Jens Axboe (axboe) wrote,
Jens Axboe

Cheaper SSD reliability?

In earlier blog entries, I praised the Intel X25-E for its performance. I also have high hopes for the reliability of the drive. By reliability, I refer to data integrity as well as endurance. It's not that I have much information to back this up, but I know that Intel have put a lot of testing into them.

So while the X25-E is extremely nice, it's also very pricey. Recently I needed a few more SSD's for testing purposes, and despite public begging on this blog, Intel hasn't sent me any more drives. As I'm sure most are well aware, the cheaper SSD drives were mostly utter crap. Even most expensive SSD drives have been crap, mostly due to using that infamous JMicron flash controller that would have done more good as nice sand on the beach instead of being manufactured into silicon. Now there are other alternatives though, and the Indilinx controller looked like a good option. OCZ recently introduced a Vertex series that uses this controller. Not only does it perform better, it's also not 80s ATA tech. It has NCQ and TRIM support, which is very nice.

I went out and bought a few of these for testing. One I put in the laptop and the other in a test box. Performance is good, even random 4kb writes actually work. This is where the crap SSD's fall apart. However, as opposed to the Intel drive, I didn't have a lot of faith in the reliability of these drives. Early firmwares were plagued with errors, and even the just released v1.30 firmware fixes issues that seem like rather basic functionality. An example of that would be mishandling ATA commands with zero sector count. But I decided to give them the benefit of the doubt.

A few days ago, I was working on the laptop at night as usual. Pushing out a few changes from my block git repository, git complained of a corrupt pack file. The pack file in question was from when I lasted repacked the repo back in February. It's read-only, about 380MB in size, and thus hasn't been written to since it was created some 4 months ago. I usually don't keep backups of my laptop data, since it's just a development environment and all my source is safe with git on a public server. As it just so happened, I had tested the new btrfs format a week earlier. In doing so, Chris asked me to keep an image of the drive so we could debug any potential problems with the new format. So I went and fetched the pack file from the backup and compared the two. The backup file was, as expected, fine. Looking into the nature of the corruption (basically finding out who to blame for the corruption), I found out that the corruption started 64519680 bytes into the file. So that's nicely 512b aligned, but not 4kb aligned. The corruption spanned 16KB in total. So far, so good. What I found out next was even more interesting: every other byte in file was correct, every other byte was 0xff!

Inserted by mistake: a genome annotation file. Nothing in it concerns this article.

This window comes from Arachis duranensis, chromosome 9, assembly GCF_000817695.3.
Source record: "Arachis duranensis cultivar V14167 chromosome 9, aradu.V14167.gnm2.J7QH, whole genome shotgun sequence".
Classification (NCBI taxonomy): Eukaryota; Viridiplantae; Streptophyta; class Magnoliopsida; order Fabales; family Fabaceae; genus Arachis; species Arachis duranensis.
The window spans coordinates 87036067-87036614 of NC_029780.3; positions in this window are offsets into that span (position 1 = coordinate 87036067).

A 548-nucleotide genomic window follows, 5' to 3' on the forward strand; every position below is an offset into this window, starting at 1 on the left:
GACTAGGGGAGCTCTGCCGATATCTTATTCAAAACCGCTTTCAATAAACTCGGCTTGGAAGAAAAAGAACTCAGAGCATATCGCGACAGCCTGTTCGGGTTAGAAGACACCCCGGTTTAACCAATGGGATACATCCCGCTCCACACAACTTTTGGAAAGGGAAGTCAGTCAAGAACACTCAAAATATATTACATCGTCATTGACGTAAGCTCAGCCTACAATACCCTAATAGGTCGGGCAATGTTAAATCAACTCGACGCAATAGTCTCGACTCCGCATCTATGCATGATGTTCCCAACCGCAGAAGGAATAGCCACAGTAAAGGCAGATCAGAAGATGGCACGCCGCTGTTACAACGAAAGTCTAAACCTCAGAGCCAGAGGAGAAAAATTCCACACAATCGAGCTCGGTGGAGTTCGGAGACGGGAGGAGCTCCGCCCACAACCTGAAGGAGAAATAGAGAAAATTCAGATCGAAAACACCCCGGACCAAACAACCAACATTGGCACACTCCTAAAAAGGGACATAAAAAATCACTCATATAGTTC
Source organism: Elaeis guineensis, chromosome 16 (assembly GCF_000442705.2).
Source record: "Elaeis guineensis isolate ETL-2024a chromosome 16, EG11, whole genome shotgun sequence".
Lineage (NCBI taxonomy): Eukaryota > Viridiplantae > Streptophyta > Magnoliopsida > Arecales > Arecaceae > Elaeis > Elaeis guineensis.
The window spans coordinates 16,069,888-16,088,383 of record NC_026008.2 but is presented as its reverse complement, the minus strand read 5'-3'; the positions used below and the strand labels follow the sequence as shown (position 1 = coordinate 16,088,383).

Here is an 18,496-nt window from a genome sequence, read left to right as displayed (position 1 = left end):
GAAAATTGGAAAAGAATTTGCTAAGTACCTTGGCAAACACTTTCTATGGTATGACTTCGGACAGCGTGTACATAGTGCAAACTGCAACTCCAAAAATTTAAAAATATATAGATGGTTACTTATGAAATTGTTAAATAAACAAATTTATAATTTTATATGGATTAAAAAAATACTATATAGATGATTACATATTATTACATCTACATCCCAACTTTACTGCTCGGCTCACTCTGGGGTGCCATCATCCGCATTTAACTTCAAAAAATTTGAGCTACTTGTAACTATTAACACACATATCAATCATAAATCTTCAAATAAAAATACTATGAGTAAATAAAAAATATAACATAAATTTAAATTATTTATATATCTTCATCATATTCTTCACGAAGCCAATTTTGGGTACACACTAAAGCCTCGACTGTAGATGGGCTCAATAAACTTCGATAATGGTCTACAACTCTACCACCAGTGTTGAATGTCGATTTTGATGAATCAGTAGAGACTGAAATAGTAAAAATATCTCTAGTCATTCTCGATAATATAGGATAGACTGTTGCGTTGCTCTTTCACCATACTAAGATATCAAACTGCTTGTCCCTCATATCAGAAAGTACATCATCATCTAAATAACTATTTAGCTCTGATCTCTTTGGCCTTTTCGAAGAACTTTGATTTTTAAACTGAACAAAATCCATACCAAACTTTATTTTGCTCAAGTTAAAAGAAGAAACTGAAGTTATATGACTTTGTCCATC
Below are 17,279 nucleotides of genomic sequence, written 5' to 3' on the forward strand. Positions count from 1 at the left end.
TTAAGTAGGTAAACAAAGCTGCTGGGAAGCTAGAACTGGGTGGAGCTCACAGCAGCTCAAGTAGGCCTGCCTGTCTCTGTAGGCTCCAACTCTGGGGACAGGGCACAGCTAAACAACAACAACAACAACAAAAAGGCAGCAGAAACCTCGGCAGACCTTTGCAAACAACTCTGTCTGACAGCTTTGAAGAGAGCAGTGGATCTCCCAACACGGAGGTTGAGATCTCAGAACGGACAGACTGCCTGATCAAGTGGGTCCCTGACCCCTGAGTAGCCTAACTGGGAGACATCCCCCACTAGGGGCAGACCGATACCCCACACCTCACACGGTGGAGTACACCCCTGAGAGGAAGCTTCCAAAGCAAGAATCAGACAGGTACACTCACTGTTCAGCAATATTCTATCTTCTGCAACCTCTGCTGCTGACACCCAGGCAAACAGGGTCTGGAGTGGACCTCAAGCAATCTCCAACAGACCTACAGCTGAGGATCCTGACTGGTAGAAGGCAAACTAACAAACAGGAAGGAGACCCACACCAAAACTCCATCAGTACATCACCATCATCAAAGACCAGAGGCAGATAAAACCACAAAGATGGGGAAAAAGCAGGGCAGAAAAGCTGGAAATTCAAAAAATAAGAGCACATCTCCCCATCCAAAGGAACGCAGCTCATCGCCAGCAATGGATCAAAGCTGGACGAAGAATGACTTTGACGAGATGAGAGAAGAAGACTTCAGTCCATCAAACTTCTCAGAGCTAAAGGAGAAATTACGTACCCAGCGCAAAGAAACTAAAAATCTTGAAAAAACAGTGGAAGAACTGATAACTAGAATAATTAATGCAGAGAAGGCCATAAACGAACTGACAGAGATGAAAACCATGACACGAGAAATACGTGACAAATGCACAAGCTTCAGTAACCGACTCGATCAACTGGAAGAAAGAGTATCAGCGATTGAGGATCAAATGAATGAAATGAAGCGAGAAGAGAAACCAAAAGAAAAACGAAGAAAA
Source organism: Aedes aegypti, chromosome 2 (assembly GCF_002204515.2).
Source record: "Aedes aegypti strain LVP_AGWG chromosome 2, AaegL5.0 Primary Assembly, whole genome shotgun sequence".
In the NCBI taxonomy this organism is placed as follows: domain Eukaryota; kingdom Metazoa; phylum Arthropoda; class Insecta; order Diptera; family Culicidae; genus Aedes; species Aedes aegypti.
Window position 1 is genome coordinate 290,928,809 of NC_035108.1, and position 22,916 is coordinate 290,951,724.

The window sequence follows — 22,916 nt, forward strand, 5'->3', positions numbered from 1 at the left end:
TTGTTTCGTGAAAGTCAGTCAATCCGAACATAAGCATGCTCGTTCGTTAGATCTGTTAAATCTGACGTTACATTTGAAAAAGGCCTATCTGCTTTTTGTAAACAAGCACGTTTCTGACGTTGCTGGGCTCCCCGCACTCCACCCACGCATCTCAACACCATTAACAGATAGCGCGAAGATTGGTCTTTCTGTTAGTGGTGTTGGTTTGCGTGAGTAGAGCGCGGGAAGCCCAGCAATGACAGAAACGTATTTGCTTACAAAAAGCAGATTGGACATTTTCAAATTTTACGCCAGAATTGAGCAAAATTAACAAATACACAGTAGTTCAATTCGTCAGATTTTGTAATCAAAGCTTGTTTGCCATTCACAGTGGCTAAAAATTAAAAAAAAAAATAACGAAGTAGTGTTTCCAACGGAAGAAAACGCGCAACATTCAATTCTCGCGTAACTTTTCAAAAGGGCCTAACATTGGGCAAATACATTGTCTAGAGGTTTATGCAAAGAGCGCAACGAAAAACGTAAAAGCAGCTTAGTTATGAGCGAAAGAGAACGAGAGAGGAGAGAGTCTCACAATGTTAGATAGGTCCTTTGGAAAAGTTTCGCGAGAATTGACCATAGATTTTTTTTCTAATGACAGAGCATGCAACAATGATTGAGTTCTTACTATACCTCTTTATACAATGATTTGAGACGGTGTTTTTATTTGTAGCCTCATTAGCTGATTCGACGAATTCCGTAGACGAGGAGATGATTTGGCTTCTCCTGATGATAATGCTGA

That type of corruption just reeks of drive problems. I reported this issue to OCZ about a week ago. First level support quickly replied and passed the issue on to the engineers, but I have yet to hear anything from that side. I've kept the drive as-is if they want to inspect it. I'm not keeping my hopes up though, and I'm glad I'm not the OCZ engineer tasked with fixing it.

Meanwhile I put the other Vertex in the laptop and recreated my git tree. No issues seen so far, but suffice to say that my confidence level in these drives aren't that high. I'll be keeping backups if I put anything interesting on the laptop!

Tags: ocz, ssd, vertex

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